For milder cases of obstructive sleep apnea, your doctor may recommend lifestyle changes like physical exercise aimed at weight reduction (if you are overweight), moderate drinking (if you must drink), kicking addictions like smoking, use of nasal decongestant and not sleeping on your back. If these measures are not effective then your specialist at GIN may recommend other steps like devices that open blocked airways and in some cases, surgery.
Positive airway pressure: If you have obstructive sleep apnea, you may benefit from positive airway pressure wherein a machine delivers air pressure through a piece that fits into the nose or is placed over the nose and mouth while you sleep.Positive airway pressure reduces the number of respiratory events that occur as you sleep, reduces daytime sleepiness and improves your quality of life.
Mouthpiece (oral device): Though positive airway pressure is often an effective treatment, oral appliances are an alternative for some people with mild or moderate obstructive sleep apnea. These devices may reduce your sleepiness and improve your quality of life.These devices are designed to keep your throat open. Some devices keep your airway open by bringing your jaw forward, which can sometimes relieve snoring and obstructive sleep apnea. Other devices hold your tongue in a different position.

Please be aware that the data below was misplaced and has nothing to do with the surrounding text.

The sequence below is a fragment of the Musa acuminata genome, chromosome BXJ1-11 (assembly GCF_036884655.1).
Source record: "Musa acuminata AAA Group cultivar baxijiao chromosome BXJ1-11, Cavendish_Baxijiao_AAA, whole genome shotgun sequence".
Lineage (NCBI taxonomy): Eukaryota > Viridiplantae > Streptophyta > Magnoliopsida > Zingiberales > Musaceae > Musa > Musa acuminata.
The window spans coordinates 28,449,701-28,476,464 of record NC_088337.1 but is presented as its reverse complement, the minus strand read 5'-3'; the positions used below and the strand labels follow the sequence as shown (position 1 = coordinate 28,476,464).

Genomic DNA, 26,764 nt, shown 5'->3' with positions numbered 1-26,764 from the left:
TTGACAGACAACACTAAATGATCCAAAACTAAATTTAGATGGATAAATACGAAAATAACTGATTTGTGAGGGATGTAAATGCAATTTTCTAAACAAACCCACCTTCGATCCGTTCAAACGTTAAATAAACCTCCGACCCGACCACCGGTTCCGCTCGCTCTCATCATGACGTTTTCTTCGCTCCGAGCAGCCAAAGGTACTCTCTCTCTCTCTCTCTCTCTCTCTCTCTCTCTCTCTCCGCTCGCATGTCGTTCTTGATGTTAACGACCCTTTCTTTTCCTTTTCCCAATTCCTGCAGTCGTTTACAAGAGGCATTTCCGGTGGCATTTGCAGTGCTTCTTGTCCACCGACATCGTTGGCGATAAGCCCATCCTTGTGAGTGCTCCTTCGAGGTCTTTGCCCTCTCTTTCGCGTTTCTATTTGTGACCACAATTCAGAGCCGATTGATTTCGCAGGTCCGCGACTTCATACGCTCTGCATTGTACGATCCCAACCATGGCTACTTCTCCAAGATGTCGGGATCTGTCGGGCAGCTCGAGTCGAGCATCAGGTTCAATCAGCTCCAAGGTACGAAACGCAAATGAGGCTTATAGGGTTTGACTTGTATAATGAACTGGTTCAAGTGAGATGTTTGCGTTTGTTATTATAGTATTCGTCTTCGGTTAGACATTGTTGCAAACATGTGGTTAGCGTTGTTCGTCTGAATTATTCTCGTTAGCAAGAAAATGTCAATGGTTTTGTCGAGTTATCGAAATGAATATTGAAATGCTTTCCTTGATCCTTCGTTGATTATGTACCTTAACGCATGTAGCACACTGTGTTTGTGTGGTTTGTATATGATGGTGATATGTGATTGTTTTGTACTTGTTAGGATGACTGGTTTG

Medications: If you continue to experience daytime sleepiness after treatment for your obstructive sleep apnea, your doctor may prescribe medications to reduce sleepiness.
Surgery or other procedures: The goal of surgery for obstructive sleep apnea is to prevent blockage of the upper airway during sleep. Surgery is usually considered only if other therapies haven’t been effective or haven’t been appropriate options for you. Surgical options may include removal of tissue from the back of your mouth and top of your throat as well as your tonsils and adenoids through a process called UPPP. Doctors at GIN often do this with a laser (laser-assisted UPPP) or with radiofrequency energy (radiofrequency ablation) to treat snoring. These procedures don’t treat obstructive sleep apnea, but they may reduce snoring.
Jaw surgery: In this procedure, called maxillomandibular advancement, the upper and lower parts of your jaw are moved forward from the rest of your facial bones. This enlarges the space behind the tongue and soft palate, making obstruction less likely.